Release Date: November 24, 2006
Media Contact: Stephen King, External Relations
Phone: (306) 585.5632
Mobile: (306) 536.4312
Fax: (306) 585.4997
Report shows little change in Saskatchewan’s child poverty rate
Saskatchewan’s child poverty rate has changed very little over the past year, according to a report card released today by the Social Policy Research Unit of the University of Regina’s Faculty of Social Work.

This lack of progress is worrisome, says Garson Hunter, associate professor at the University of Regina and co-author of the 2006 Report Card on Child Poverty in Saskatchewan.

“If you look at the numbers in the report card at the most fundamental level, there is a genuine cause for concern in our province’s communities,” he says. “Close to one in five Saskatchewan children lives are at or under the poverty line, which is unchanged from last year. This means approximately 43,680 children will go to bed tonight without some of the basic necessities that many people take for granted. But these children are more than numbers – they’re real kids from real families whose standard of living is not what you would expect in a province that is doing so well economically right now.”

The poverty line is calculated by Statistics Canada each year to reflect the income needed to cover the basic requirements of food, shelter, and clothing. The poverty line in Saskatchewan is $21,804 a year before taxes for a single parent with one child, and $32,546 before taxes for a couple with two children.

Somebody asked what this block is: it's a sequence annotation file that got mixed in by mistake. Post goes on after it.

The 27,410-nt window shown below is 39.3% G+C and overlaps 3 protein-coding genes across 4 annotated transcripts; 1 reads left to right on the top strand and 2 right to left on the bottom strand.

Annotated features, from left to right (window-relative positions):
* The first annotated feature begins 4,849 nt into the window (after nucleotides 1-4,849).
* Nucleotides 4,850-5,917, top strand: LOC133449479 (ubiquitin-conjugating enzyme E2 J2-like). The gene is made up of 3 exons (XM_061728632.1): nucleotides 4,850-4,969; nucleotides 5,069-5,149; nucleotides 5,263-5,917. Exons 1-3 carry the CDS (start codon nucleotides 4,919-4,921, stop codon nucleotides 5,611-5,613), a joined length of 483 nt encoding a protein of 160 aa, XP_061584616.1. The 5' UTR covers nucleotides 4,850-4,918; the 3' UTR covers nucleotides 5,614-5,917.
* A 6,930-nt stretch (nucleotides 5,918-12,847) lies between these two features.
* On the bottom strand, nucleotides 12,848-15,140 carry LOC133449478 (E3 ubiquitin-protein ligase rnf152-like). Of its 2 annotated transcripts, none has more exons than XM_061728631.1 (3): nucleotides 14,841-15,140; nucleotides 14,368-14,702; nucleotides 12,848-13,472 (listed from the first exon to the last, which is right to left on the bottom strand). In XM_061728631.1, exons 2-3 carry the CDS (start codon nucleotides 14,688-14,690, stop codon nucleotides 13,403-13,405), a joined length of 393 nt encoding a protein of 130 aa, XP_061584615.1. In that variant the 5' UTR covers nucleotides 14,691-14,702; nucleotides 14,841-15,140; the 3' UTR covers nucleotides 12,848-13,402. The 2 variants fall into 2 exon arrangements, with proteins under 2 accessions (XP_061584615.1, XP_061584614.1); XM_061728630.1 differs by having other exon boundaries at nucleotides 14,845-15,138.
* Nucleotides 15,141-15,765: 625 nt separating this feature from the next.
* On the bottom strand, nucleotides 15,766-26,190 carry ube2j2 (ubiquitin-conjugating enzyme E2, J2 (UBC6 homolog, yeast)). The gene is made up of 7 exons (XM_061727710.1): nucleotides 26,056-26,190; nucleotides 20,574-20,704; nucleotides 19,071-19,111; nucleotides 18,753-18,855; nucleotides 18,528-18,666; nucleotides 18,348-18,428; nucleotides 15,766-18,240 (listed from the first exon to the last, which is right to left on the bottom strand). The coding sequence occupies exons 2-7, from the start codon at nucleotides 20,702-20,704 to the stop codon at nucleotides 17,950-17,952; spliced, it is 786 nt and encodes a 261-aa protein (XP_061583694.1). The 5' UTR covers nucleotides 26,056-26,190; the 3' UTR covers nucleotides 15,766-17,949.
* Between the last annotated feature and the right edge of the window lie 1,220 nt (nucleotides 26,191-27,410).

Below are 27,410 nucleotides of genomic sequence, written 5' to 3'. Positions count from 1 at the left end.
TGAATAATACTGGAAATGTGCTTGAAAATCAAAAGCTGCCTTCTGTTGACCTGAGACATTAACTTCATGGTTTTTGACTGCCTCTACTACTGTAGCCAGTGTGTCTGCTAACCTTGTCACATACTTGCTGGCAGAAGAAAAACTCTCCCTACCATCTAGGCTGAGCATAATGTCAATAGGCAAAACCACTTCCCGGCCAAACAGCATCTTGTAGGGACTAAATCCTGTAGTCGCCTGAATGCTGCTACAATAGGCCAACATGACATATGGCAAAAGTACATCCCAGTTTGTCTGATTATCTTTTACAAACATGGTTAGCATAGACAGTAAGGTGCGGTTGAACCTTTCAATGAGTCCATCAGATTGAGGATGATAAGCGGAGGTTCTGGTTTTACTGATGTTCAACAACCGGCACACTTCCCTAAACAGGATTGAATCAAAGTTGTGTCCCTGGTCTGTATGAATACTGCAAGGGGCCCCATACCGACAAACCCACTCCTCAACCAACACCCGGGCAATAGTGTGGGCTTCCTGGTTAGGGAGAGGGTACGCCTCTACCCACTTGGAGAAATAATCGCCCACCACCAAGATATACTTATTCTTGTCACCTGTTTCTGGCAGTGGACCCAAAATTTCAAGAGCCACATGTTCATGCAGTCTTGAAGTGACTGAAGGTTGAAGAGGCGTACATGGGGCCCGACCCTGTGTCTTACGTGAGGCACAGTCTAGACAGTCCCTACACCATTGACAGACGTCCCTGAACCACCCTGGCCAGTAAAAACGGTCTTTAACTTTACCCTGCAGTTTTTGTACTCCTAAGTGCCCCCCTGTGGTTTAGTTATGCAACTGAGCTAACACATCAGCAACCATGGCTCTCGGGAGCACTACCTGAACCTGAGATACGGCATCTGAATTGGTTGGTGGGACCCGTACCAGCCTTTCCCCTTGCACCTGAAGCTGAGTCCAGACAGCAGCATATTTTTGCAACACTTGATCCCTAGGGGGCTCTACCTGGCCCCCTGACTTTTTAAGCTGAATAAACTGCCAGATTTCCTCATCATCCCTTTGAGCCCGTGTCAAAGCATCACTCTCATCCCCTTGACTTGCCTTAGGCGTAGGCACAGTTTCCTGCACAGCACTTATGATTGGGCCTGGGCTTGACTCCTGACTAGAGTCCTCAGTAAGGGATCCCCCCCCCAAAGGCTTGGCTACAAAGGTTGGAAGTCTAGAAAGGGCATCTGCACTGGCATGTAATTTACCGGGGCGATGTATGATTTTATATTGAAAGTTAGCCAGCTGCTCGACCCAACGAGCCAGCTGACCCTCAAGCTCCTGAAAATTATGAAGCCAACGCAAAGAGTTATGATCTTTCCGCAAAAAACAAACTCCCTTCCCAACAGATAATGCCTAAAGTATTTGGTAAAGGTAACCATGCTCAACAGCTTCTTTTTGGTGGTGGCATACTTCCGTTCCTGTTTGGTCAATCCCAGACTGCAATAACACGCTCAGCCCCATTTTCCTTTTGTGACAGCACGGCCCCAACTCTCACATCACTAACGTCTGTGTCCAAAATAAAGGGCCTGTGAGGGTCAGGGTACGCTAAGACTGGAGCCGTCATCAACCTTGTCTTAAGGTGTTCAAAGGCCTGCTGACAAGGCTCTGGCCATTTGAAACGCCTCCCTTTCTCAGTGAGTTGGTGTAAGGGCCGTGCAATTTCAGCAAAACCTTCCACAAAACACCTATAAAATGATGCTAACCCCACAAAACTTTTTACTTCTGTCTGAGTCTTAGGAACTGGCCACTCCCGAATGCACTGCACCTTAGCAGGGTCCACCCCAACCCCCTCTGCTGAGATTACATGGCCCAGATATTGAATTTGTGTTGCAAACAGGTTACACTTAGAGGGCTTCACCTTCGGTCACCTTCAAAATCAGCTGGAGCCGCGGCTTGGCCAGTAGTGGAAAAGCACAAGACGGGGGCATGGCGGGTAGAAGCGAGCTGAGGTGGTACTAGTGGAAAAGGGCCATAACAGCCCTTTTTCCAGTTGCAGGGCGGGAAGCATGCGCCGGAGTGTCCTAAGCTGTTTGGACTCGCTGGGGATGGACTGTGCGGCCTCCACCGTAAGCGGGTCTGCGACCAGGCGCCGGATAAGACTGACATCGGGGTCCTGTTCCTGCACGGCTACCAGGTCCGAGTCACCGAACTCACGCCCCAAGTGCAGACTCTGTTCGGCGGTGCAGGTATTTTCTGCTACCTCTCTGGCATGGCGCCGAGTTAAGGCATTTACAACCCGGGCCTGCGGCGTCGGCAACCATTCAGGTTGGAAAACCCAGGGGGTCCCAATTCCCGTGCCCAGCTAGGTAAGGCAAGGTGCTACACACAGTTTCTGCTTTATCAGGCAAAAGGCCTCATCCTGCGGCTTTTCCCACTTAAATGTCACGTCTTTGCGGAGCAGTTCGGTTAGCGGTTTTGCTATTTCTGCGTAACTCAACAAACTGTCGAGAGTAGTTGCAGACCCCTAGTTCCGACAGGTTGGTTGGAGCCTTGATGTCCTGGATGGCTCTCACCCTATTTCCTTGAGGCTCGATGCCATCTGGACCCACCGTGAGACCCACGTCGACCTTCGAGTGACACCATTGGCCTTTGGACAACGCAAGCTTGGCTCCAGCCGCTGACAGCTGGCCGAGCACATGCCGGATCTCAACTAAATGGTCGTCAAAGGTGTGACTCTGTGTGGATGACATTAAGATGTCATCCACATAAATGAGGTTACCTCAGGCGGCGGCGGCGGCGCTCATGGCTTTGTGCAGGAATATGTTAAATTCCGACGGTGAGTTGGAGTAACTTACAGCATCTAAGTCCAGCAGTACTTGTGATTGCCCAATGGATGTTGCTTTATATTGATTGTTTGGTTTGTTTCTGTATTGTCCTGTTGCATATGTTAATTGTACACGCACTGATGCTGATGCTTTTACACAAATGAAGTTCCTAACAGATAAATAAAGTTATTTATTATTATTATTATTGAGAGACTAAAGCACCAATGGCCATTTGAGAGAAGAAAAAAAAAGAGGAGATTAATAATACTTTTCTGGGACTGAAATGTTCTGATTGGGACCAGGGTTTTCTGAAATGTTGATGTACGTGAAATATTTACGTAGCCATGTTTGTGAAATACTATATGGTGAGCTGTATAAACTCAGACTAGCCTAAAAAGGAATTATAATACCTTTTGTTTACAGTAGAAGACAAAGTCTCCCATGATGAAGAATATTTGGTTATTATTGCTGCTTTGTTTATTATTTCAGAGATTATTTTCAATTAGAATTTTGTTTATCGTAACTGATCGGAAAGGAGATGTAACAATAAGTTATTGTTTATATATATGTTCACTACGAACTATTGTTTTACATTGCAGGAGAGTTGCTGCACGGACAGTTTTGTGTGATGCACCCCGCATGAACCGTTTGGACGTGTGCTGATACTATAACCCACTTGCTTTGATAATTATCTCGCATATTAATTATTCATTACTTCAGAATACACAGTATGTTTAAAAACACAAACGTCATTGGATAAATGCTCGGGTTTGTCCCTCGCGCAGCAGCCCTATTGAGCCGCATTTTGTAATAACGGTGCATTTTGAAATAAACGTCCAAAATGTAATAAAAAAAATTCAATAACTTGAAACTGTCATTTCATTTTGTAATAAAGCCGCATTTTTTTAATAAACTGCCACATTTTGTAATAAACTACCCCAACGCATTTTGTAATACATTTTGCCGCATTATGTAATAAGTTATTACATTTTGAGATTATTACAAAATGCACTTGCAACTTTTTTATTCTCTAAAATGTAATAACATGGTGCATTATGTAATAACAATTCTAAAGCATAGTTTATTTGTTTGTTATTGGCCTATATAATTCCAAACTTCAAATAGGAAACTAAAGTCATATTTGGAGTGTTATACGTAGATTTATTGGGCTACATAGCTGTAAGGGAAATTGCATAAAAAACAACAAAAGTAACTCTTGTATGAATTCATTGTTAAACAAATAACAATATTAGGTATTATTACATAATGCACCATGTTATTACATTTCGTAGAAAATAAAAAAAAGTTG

Child poverty levels are especially high in Saskatchewan’s Aboriginal community. Aboriginal poverty rates are about four times that of the general population.

The report is based on the most recent Statistics Canada data available from 2004. Some of the 2006 report’s findings include:
• Over the years, Saskatchewan rates of child poverty remain consistently above the national average: 17.7 per cent of Canadian children live in poverty; in Saskatchewan the incidence of child poverty is 20.1 per cent
• 57.3 per cent of Saskatchewan families who live in female-lone-parent families are poor.
• The average Saskatchewan poor family with children requires an additional income of $8,150 to reach the poverty line.
• It would require $352 million to raise all Saskatchewan poor children and their families to the poverty line.
Hunter notes that the report is more than a dire assessment of Saskatchewan’s child poverty rate – it is also a call to action.

“It’s not too late to improve the lives of children in this province,” he says. “The report contains a number of recommendations to help address child poverty. For example, end the provincial clawback of a portion of the Canada Child Tax Benefit paid to families on welfare and bring in more progressivity of income distribution into the tax system so that benefits accrue primarily to those with little income. Hunter added that the provincial budget surpluses present an historic opportunity to eliminate child poverty”

The 2006 Report Card on Child Poverty in Saskatchewan echoes many of the findings in other child poverty reports released across Canada today. These reports show that British Columbia has the highest rate of child poverty in the country.

To view a copy of the 2006 Child Poverty Report visit the Social Policy Research Unit’s website at: